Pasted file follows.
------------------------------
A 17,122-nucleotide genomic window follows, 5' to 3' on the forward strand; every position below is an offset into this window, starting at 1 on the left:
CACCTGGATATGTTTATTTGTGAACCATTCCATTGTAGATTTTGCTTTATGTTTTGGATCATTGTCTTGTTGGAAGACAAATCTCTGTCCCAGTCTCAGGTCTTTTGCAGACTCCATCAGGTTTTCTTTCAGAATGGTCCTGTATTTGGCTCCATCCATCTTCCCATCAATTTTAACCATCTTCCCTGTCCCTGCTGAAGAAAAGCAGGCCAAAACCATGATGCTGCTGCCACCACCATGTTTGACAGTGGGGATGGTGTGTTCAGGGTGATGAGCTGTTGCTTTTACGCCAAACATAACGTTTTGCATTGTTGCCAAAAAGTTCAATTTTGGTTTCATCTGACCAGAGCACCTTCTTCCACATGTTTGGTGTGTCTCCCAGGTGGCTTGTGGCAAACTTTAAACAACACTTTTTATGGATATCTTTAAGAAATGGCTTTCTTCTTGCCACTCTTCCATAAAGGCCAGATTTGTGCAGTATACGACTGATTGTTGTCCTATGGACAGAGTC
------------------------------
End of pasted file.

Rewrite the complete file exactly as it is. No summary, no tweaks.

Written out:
A 17,122-nucleotide genomic window follows, 5' to 3' on the forward strand; every position below is an offset into this window, starting at 1 on the left:
CACCTGGATATGTTTATTTGTGAACCATTCCATTGTAGATTTTGCTTTATGTTTTGGATCATTGTCTTGTTGGAAGACAAATCTCTGTCCCAGTCTCAGGTCTTTTGCAGACTCCATCAGGTTTTCTTTCAGAATGGTCCTGTATTTGGCTCCATCCATCTTCCCATCAATTTTAACCATCTTCCCTGTCCCTGCTGAAGAAAAGCAGGCCAAAACCATGATGCTGCTGCCACCACCATGTTTGACAGTGGGGATGGTGTGTTCAGGGTGATGAGCTGTTGCTTTTACGCCAAACATAACGTTTTGCATTGTTGCCAAAAAGTTCAATTTTGGTTTCATCTGACCAGAGCACCTTCTTCCACATGTTTGGTGTGTCTCCCAGGTGGCTTGTGGCAAACTTTAAACAACACTTTTTATGGATATCTTTAAGAAATGGCTTTCTTCTTGCCACTCTTCCATAAAGGCCAGATTTGTGCAGTATACGACTGATTGTTGTCCTATGGACAGAGTC